Missouri’s Physician Gag Law: What Doctors Can’t Say

A legal overview for medical professionals

Doctors traditionally enjoy a confidential relationship with their patients. But in Missouri, like all states, physicians are required to obey certain laws and regulations as a condition of maintaining their right to practice. In some cases, this means the state may restrict a doctor from discussing certain subjects with their patients, even if the physician believes there is a medically valid reason to do so.

Missouri is, in fact, one of a handful of states where legislators have passed a “physician gag law,” designed to restrict doctors from asking their patients about their ownership or usage of firearms. The first such gag law was passed in Florida, where a federal appeals court ultimately held that state's ban violated the First Amendment rights of doctors. This decision does not affect Missouri's gag law, however. So, for now, physicians need to be aware of what they can and cannot say to their patients.

Doctors Need to Think Before Asking Questions About Guns

The Missouri physician gag rule was actually part of a larger package of firearms-related measures adopted by the Missouri General Assembly in 2014. The specific gag rule states that “[n]o health care professional licensed in this state,” or any person under the supervision of such a professional, may be “required by law” to do any of the following:

  • ask a patient if he or she “owns or has access to a firearm”;
  • make any notation in a patient's medical record with respect to firearm ownership; or
  • disclose the identity of a patient to “any governmental entity” based solely on his or her ownership of, or access to, a firearm.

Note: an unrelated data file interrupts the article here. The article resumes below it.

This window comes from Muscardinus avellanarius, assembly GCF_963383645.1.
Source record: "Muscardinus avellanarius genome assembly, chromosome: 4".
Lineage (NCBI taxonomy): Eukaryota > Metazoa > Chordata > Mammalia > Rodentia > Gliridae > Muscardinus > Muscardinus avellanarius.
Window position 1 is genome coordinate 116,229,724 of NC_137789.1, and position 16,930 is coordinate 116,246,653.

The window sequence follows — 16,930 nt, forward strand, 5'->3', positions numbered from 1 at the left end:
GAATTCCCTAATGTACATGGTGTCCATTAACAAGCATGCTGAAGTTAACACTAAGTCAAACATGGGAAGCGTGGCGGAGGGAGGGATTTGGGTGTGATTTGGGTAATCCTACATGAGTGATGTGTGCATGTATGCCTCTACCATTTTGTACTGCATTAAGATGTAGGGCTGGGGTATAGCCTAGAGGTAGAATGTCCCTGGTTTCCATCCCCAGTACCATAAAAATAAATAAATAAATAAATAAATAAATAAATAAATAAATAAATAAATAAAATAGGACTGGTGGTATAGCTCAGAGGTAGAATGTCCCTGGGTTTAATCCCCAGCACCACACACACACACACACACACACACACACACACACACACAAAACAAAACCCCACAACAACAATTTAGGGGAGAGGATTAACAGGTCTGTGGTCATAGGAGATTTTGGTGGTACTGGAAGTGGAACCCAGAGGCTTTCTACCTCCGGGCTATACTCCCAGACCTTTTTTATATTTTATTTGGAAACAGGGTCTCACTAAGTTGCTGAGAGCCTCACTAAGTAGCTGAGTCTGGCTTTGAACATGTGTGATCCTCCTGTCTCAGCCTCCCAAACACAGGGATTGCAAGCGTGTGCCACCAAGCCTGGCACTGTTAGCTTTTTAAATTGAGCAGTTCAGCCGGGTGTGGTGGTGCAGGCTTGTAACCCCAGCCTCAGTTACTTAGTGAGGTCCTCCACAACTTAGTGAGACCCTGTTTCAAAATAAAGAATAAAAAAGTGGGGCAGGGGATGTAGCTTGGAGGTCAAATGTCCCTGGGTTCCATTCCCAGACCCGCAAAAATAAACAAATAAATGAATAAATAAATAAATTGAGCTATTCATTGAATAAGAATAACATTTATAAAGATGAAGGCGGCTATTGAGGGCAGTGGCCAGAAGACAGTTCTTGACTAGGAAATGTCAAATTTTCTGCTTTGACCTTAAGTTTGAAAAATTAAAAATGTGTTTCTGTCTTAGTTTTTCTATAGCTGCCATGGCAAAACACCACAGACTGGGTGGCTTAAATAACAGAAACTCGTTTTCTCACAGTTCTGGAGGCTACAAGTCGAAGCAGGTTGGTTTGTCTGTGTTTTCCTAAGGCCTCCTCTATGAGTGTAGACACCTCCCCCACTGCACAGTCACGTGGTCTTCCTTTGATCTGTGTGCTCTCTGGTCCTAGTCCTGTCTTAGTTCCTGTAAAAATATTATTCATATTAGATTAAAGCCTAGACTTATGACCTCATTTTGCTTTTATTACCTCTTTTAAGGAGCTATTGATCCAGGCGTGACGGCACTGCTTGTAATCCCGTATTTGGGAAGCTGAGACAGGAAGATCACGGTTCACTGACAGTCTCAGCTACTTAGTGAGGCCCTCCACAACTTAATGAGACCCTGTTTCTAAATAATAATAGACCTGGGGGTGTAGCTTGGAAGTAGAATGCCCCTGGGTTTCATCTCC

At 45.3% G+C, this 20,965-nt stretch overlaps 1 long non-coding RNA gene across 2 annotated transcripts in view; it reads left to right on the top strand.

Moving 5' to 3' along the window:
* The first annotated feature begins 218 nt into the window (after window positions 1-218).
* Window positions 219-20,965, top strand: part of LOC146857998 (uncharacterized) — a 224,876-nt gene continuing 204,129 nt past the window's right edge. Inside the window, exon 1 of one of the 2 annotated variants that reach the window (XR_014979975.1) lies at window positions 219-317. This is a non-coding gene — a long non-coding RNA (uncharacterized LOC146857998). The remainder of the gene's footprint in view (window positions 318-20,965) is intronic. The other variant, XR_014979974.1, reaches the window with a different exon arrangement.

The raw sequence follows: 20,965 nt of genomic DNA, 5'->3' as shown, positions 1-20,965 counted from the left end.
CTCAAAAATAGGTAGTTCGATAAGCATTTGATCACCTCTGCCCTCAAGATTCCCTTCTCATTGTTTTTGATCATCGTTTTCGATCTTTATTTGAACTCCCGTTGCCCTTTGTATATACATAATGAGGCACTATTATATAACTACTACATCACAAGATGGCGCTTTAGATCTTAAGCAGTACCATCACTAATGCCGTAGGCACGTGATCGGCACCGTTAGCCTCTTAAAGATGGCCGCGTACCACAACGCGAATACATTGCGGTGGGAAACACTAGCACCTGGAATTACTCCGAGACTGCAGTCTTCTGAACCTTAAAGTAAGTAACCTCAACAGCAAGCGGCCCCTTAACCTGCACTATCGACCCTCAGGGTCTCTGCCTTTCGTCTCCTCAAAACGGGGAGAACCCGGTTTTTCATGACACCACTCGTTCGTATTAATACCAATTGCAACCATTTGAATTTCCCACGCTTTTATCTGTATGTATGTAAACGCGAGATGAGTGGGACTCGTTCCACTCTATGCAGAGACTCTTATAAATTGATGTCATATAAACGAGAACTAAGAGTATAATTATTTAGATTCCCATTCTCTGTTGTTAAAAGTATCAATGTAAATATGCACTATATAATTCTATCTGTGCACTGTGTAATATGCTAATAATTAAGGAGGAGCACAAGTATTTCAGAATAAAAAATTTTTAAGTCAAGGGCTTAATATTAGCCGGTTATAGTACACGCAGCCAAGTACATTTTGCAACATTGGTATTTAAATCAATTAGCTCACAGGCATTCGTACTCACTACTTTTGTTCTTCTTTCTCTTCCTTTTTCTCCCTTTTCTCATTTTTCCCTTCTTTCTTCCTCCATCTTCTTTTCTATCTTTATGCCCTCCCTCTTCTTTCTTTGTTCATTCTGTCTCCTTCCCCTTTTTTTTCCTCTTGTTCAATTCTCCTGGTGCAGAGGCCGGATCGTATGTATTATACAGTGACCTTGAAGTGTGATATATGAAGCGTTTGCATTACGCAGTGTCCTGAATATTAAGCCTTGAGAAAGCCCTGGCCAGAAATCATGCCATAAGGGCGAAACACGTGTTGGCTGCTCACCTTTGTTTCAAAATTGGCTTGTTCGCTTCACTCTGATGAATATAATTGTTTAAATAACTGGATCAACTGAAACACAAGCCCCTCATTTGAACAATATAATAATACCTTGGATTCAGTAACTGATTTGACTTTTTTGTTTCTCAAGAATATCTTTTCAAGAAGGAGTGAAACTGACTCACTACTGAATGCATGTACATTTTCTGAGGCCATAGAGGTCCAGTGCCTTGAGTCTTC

The law does not necessarily ban all physician questions regarding gun ownership. A separate provision states a health care provider may inquire and document a patient's firearms access if, in such information “is necessitated or medically indicated” by the provider's professional judgment—and the inquiry itself does not violate some other federal or Missouri law.

Additionally, a Missouri judge can also order a physician to disclose information related to a patient's gun ownership in the following situations:

  • there is a “threat to the health and safety” of the patient or a third person;
  • the patient has been referred to a “mental health professional”; or
  • the patient consents to the disclosure by signing a separate authorization form “dealing solely with firearm ownership.”

When Should You Contact a Missouri Health Care Lawyer?

The main thing to understand about Missouri's gag law is that physicians should not ask questions regarding a patient's gun ownership as part of their normal routine. Doctors should only make inquiries when they can clearly articulate a medical reason. And health care providers should also avoid using any standard forms or electronic medical record program that requires entry of data regarding a patient's access to firearms. If you have additional questions or concerns about whether your medical office is complying with the law in this area, you should contact a qualified Missouri health care attorney right away.

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